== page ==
Please adjust access to JUCEApplication::appLock

In order so that i don’t have to have a copy of the code from JUCEApplication::initialiseApp() (specifically, the part that does appLock = new InterProcessLock (“juceAppLock_” + getApplicationName())), I would like to have a little access to the ScopedPointer appLock.

Specifically, when I get an exception and force my app to terminate after launching a second instance with a command line instructing it to show an alert, I would like to release the InterProcessLock by doing

  appLock = 0;
  File::getSpecialLocation (File::currentExecutableFile).startAsProcess (exceptionStringToDisplay);
  Process::terminate ();

Can we please either make appLock protected, or add this routine to JUCEApplication:

void JUCEApplication::releaseAppLock ()
  appLock = 0;


No chance.

Okay, well how about moving this bit into a protected member of JUCEApplication that I can call from my initialise, so that I don’t have to make a copy of it:

#if ! JUCE_IOS
    jassert (appLock == 0); // initialiseApp must only be called once!

    if (! moreThanOneInstanceAllowed())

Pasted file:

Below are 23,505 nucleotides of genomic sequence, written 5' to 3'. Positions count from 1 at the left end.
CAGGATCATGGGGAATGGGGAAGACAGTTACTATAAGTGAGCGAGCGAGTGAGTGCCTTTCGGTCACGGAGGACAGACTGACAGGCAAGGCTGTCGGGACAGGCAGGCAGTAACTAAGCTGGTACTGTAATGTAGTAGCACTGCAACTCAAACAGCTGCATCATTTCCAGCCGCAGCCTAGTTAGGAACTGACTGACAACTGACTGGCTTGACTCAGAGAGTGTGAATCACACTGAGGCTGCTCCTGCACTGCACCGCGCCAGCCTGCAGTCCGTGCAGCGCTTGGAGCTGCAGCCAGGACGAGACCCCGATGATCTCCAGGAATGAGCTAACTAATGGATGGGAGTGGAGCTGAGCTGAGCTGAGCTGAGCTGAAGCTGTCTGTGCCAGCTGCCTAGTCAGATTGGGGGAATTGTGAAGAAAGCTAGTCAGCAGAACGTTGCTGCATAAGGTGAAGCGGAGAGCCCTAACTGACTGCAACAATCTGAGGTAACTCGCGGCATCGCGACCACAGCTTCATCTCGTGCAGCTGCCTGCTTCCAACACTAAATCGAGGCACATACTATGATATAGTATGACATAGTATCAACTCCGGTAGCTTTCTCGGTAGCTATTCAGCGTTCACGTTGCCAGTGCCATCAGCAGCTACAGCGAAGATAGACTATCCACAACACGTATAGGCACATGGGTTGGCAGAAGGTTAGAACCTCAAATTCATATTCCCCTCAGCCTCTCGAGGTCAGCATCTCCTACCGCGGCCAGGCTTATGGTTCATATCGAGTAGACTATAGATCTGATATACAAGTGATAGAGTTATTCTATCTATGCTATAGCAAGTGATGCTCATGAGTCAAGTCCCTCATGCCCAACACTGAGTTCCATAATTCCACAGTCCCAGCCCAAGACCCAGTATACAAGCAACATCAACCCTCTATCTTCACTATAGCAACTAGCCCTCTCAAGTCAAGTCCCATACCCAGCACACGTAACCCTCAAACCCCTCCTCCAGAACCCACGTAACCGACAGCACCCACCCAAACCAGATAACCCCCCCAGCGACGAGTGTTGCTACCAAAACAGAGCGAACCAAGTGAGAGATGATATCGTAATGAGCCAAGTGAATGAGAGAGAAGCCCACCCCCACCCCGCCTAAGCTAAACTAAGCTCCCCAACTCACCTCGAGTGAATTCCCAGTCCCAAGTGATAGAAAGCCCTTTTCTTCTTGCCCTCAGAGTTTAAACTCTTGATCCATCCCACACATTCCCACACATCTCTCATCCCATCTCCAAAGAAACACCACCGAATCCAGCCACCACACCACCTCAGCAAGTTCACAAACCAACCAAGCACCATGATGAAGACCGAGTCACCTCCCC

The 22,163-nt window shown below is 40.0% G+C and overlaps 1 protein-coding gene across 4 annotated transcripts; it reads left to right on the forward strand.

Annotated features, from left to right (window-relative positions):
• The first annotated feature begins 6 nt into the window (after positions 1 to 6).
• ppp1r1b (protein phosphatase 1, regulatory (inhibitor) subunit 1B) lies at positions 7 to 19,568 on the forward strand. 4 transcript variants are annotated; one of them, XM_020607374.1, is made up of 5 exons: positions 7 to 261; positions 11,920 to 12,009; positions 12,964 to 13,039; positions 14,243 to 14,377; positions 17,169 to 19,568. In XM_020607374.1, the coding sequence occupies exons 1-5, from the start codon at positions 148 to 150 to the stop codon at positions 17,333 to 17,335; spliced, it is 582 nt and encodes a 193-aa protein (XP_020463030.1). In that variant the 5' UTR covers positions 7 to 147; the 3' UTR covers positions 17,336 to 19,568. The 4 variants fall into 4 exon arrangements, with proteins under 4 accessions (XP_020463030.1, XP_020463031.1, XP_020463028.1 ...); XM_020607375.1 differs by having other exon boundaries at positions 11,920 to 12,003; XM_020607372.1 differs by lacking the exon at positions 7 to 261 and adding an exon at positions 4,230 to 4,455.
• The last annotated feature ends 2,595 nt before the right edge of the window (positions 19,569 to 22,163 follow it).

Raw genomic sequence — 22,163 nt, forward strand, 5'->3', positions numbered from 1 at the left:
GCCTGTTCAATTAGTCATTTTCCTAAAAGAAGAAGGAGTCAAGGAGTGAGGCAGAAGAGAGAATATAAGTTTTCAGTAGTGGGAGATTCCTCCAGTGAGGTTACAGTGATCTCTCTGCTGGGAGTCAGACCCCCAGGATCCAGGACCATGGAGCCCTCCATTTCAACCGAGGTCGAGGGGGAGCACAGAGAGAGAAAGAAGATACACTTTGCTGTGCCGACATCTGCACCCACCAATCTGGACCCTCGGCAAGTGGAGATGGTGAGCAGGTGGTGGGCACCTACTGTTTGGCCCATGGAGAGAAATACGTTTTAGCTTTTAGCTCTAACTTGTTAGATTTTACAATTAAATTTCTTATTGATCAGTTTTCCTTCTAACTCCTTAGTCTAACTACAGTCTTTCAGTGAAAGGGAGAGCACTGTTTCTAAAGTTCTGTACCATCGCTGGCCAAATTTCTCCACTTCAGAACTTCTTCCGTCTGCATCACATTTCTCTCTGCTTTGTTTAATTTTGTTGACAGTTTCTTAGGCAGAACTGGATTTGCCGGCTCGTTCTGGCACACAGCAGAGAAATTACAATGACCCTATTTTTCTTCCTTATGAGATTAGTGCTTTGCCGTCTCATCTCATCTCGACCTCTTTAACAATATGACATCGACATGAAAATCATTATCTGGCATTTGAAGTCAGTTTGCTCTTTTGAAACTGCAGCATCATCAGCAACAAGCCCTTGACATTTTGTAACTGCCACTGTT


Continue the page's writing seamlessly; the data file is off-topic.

appLock = new InterProcessLock ("juceAppLock_" + getApplicationName());

        if (! appLock->enter(0))
            appLock = 0;
            MessageManager::broadcastMessage (getApplicationName() + "/" + commandLineParameters);

            DBG ("Another instance is running - quitting...");
            return false;

That code is private because I don’t want people messing about with it or writing hacky bodges that rely on the way it’s implemented.

If you don’t want to use the normal app lock, turn it off and use your own InterprocessLock, then you can do whatever you want with it.

That’s what I"m doing but I don’t understand the “#if ! JUCE_IOS” part…I made a copy of your interprocess lock code and stuck it in my initialise()

Does MacOS prevent apps from launching multiple instances?

Yes. And on iOS the startup is handled in a completely different way altogether. Best to just stick to the public interfaces and don’t go poking around in the implementation.


Will this not work on Mac:

File::getSpecialLocation (File::currentExecutableFile).startAsProcess (exceptionStringToDisplay);


I think that if you launch the .app file, it probably won’t work, but if you launch the actual posix binary, then it might.